Tuesday, January 19, 2021

Someone hit my parked car. Will my insurance go up?

 Nothing can ruin an outing faster than going back to your car, ready to head home or arms full of groceries only to realize that someone hit your parked car. Now you want to know: will my insurance go up?

If someone hit your parked car, there are a lot of factors that can influence whether or not your insurance goes up, and what to do next. 

These include:

  • Whether the other driver stuck around, provided contact information, and/or had insurance
  • What your history of claims has been
  • What insurance provider you have, and their internal policy
  • What your state policy is 

What to do if someone hit your parked car

Let's start with the basics. Much the same as with any accident, if you walk out to your car and you see that someone has hit it, you want to treat it like a car accident scene and do the same as you would in any other car accident.

  1. Start by looking for the other driver. In some cases the other driver stuck around and waited for you to come out, in other cases they left a note in which case you might have the information you need to reach out to them or simply call your insurance provider and exchange details. In the worst of situations, they are nowhere to be found.
  2. Whether you found the culprit or not, take pictures of the scene. It's up to you to find as much evidence as you can in order to get reimbursed by your car insurance company.
  3. Contact the police to file an official police report, something you will need if you choose to submit a claim with your insurance provider and something you will need to verify that you were in fact not the one at fault.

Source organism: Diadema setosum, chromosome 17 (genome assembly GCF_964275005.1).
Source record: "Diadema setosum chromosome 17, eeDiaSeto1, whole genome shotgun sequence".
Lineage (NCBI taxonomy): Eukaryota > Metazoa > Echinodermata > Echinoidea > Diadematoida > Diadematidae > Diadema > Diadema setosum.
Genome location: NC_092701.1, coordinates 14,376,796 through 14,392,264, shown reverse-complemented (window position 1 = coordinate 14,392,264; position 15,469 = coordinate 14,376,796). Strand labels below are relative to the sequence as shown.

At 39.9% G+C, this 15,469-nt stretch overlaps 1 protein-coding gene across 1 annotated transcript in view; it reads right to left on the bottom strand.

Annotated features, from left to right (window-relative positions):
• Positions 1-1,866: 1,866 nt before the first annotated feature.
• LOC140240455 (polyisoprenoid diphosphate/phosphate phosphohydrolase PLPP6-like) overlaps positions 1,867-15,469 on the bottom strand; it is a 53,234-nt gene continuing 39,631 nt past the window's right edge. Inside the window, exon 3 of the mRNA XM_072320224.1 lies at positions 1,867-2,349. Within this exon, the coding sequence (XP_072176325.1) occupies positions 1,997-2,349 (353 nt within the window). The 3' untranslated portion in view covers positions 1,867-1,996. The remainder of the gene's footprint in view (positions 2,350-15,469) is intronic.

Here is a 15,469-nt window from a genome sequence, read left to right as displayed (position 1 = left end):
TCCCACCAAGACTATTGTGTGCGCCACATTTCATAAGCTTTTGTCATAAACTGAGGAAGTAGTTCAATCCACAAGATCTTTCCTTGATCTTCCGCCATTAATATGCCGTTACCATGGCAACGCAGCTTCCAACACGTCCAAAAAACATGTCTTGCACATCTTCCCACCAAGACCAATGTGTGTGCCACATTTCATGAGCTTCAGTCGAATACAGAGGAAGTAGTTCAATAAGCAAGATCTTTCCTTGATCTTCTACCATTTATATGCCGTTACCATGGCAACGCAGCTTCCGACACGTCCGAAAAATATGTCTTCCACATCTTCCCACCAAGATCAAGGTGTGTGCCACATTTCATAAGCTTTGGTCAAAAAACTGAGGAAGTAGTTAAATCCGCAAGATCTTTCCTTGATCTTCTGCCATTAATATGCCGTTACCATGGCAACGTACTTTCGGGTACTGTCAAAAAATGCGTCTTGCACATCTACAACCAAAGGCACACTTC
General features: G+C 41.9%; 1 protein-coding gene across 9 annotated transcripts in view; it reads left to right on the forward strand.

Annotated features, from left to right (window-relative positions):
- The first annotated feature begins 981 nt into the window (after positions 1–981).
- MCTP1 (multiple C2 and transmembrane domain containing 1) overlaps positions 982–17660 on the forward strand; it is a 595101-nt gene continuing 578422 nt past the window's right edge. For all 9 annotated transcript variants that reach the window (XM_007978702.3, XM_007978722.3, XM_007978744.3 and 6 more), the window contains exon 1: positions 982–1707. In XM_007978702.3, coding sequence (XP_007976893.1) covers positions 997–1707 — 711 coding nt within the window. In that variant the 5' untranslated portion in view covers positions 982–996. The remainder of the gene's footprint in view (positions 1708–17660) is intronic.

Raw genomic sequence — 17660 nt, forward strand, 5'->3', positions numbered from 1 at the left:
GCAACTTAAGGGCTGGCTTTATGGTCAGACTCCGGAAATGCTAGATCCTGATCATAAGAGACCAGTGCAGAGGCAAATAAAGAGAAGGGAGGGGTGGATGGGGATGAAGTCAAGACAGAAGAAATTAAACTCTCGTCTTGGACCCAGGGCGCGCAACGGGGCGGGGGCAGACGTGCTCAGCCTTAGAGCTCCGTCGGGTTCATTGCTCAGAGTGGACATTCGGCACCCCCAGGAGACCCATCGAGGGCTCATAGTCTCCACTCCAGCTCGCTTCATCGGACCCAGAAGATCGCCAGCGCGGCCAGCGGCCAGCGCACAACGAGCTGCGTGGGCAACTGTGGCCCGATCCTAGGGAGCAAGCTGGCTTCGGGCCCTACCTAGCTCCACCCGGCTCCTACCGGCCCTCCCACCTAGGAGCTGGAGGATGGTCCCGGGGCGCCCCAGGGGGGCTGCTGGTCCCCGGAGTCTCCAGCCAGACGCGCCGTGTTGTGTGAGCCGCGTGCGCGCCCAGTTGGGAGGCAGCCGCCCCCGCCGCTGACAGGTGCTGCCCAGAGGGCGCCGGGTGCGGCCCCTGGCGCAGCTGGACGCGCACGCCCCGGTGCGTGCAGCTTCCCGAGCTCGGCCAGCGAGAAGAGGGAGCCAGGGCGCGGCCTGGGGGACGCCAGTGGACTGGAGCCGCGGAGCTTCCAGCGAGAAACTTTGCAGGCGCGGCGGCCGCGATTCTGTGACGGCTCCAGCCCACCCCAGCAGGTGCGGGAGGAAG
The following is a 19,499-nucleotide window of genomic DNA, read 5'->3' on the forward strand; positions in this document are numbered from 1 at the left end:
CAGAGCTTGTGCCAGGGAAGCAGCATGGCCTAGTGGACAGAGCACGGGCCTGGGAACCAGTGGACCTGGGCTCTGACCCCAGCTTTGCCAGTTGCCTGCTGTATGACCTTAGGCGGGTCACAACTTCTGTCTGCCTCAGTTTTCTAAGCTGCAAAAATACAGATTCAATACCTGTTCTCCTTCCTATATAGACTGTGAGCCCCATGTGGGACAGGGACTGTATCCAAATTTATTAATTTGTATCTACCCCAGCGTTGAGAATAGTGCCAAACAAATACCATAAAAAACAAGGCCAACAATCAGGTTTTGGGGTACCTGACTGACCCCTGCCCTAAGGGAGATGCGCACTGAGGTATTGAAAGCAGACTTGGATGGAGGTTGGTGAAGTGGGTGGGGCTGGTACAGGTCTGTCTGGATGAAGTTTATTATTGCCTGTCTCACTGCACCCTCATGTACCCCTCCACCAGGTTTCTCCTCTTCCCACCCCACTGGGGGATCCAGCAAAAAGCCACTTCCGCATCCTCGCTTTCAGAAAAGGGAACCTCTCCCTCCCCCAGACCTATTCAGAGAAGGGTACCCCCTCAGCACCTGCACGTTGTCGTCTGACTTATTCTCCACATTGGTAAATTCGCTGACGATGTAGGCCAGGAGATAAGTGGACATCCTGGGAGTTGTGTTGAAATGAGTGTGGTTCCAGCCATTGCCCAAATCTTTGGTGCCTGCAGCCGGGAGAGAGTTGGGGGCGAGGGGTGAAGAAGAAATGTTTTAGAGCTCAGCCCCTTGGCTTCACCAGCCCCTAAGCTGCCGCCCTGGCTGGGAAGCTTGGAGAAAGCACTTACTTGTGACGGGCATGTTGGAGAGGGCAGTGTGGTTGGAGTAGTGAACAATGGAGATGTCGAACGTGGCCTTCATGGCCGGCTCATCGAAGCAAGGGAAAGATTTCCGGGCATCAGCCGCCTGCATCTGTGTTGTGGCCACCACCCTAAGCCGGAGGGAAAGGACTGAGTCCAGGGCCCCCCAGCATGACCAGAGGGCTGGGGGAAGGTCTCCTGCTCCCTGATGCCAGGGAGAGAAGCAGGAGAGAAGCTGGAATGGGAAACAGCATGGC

4. Finally, reach out to your insurance provider to let them know what happened.

Am I covered with my car insurance?

If someone hit your parked car, and you have collision coverage or uninsured driver property damage, chances are any damages your car sustained will be covered by your policy.

Let’s look at some other situations in more detail.

Let's assume they left a note. 

If the individual who hit your car left a note, hopefully that note contains their contact information and their insurance information. If they don't provide their insurance information, you need to contact them to get their details. It will also behoove you to look around the area--whether it's a parking lot or street--and see if anyone nearby happened to see what transpired.

There are a few different reasons why your insurance might go up. One of them is filing small claims. If you file small claims regularly, it can result in higher premiums. So, if your vehicle is involved in a hit-and-run while you were in the grocery store or you drove down the highway and a rock hit your windshield, you can choose to report these things and file claims to get the reimbursement or you can simply cover the limited cost out of pocket and avoid filing a small claim.

The reason it might be in your best interest to avoid filing a small claim is that, again, the more often you file small claims, the more of a financial risk you are considered, and the higher the likelihood that your premiums will increase. If you evaluate the damage your parked car sustained and it's something you can afford no matter how inconvenient, choosing not to file a claim can help reduce the chances of your insurance going up. This is entirely up to you.